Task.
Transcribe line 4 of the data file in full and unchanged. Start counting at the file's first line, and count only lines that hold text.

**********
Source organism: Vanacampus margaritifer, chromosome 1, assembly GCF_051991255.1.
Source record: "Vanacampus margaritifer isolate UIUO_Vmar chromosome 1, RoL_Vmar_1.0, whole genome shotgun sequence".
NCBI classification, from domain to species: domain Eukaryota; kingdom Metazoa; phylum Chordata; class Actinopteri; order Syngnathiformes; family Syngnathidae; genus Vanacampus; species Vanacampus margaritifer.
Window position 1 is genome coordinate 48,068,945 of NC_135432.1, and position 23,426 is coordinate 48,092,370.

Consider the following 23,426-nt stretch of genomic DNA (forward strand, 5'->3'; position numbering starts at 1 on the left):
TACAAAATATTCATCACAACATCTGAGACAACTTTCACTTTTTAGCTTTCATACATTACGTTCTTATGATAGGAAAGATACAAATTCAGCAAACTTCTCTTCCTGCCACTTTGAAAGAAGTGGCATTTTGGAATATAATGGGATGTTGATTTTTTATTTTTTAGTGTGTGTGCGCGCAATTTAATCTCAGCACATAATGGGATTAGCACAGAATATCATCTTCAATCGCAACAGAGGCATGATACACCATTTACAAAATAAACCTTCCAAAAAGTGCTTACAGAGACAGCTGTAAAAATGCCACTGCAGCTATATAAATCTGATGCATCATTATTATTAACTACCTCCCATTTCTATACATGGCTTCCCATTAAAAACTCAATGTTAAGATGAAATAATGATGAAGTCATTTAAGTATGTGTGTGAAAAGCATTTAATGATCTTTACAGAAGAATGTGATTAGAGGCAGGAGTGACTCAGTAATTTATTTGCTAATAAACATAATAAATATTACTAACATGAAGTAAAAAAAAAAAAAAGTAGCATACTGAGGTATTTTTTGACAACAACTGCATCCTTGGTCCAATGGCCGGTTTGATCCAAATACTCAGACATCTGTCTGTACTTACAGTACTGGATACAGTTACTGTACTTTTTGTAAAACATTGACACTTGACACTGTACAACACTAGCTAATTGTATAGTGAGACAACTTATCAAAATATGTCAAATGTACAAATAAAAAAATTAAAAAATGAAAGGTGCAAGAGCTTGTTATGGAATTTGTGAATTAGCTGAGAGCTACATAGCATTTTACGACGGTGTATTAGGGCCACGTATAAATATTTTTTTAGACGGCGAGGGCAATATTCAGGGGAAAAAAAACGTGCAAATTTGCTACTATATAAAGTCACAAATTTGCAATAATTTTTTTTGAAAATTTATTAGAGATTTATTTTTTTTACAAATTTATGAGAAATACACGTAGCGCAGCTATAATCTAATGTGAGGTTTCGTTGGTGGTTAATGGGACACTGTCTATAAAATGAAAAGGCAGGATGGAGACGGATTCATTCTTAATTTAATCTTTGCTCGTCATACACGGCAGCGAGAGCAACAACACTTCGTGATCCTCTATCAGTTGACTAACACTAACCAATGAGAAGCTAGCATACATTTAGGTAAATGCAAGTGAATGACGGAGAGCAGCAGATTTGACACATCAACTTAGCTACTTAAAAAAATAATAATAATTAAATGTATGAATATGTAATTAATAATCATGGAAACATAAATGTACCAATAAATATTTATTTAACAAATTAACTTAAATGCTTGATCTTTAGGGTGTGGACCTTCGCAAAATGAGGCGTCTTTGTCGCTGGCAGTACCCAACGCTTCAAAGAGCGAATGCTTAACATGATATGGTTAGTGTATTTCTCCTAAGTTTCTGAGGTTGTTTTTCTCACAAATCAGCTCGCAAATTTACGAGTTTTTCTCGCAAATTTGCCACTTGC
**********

Window position 1 is genome coordinate 48,068,945 of NC_135432.1, and position 23,426 is coordinate 48,092,370.